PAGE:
show how tolerance to large doses of nicotin is acquired.

Neuhof [Footnote: Neuhof, Selian: Sino-Auricular Block Due to
Tobacco Poisoning, Arch. Int. Med., May, 1916, p. 659.] describes a
case of sino-auricular heart block due to tobacco poisoning.
Intermittent claudication has been noted from the overuse of
tobacco, as well as cramps in the muscles and of the legs.

A long series of investigations of the action of tobacco on high
school boys and students of colleges seems to show that the age of
graduation of smokers is older than that of nonsmokers, and that
smokers require disciplinary measures more frequently than

Some years ago investigation was made by Torrence, of the Illinois
State Reformatory, in which there were 278 boys between the ages of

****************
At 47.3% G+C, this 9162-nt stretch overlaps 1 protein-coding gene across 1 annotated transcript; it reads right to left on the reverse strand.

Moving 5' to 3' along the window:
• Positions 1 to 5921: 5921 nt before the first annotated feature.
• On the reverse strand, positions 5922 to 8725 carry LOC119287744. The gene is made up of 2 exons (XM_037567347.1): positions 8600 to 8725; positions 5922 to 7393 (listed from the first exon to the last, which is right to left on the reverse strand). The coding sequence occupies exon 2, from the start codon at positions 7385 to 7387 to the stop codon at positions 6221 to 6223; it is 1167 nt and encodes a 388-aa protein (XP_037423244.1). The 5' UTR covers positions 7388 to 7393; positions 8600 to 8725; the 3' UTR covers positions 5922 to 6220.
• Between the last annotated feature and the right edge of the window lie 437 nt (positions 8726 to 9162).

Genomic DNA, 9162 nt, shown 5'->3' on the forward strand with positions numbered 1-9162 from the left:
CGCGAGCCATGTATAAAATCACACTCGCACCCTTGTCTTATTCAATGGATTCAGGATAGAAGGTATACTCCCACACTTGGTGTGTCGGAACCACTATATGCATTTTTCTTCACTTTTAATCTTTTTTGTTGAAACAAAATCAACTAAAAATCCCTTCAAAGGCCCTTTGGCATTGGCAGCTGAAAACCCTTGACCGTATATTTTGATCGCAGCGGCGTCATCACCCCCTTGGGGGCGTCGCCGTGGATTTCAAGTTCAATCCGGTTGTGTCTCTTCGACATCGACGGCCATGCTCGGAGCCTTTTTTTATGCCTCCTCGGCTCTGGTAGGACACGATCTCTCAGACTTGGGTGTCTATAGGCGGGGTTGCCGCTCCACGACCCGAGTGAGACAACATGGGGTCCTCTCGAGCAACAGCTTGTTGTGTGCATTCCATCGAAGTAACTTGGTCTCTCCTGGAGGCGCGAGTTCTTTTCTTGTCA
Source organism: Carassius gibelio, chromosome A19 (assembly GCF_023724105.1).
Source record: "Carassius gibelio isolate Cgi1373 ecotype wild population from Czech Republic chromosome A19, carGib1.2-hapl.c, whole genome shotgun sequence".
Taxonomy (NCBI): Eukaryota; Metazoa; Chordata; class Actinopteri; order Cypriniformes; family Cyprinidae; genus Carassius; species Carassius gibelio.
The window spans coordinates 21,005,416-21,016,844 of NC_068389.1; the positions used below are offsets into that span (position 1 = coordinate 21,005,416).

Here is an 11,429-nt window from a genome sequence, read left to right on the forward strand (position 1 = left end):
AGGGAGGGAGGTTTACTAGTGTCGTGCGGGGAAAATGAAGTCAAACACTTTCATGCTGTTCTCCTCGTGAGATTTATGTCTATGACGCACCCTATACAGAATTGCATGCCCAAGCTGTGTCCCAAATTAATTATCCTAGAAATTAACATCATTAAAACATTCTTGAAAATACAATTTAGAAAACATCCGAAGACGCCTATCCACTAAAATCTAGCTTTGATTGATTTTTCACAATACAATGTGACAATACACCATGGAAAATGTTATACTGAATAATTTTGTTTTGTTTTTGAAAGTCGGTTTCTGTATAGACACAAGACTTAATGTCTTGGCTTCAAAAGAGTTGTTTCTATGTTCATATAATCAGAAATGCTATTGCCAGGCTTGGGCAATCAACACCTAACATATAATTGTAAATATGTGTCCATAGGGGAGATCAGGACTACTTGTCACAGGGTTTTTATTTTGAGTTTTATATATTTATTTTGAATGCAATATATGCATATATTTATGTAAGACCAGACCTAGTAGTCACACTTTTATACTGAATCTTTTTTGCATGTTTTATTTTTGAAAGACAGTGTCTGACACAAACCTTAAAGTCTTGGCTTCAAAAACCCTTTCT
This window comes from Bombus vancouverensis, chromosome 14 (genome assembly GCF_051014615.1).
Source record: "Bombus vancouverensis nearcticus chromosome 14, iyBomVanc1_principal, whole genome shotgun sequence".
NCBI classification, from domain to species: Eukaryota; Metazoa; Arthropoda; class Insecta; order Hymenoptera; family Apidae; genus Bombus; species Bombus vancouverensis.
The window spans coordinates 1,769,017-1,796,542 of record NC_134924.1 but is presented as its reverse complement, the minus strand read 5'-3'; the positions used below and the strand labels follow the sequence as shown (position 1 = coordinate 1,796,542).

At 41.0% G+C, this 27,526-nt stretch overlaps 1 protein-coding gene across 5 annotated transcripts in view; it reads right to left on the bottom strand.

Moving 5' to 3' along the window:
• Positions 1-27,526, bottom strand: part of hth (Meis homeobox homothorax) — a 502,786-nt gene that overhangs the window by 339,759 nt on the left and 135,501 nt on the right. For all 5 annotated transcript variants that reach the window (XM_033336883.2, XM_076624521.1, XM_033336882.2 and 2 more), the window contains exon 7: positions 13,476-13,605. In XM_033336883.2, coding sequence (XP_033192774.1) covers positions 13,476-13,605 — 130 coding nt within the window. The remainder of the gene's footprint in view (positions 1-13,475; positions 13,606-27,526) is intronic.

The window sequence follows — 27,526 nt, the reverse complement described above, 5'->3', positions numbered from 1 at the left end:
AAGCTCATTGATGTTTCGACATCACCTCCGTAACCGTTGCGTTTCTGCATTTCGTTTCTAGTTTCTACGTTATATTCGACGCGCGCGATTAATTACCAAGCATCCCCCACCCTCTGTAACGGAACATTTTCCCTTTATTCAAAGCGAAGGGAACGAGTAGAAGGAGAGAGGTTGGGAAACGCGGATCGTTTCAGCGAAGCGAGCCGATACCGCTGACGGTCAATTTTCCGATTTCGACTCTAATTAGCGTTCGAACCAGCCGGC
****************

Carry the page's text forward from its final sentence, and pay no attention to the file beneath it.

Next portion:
10 and 15 years. Ninety-two percent of these boys had the habit of
smoking cigaretes, and 85 percent were classed as cigarete fiends.

The most important action of nicotin is on the circulation. Except
during the stage when the person is becoming used to the tobacco
habit, in which stage the heart is weakened and the vasomotor
pressure lowered by his nausea and prostration, the blood pressure
is almost always raised during the period of smoking.

The heart is frequently made more rapid and the blood pressure is
certainly raised in an ordinary smoker, while even a novice may get
at first an increase, but soon he may become depressed and have a
lowering of the pressure. While a moderate smoker may have an
increase of 10 mm. in blood pressure, an excessive smoker may show
but little change. Perhaps this is because his heart muscle has
become weakened. If the person's blood pressure is high, the heart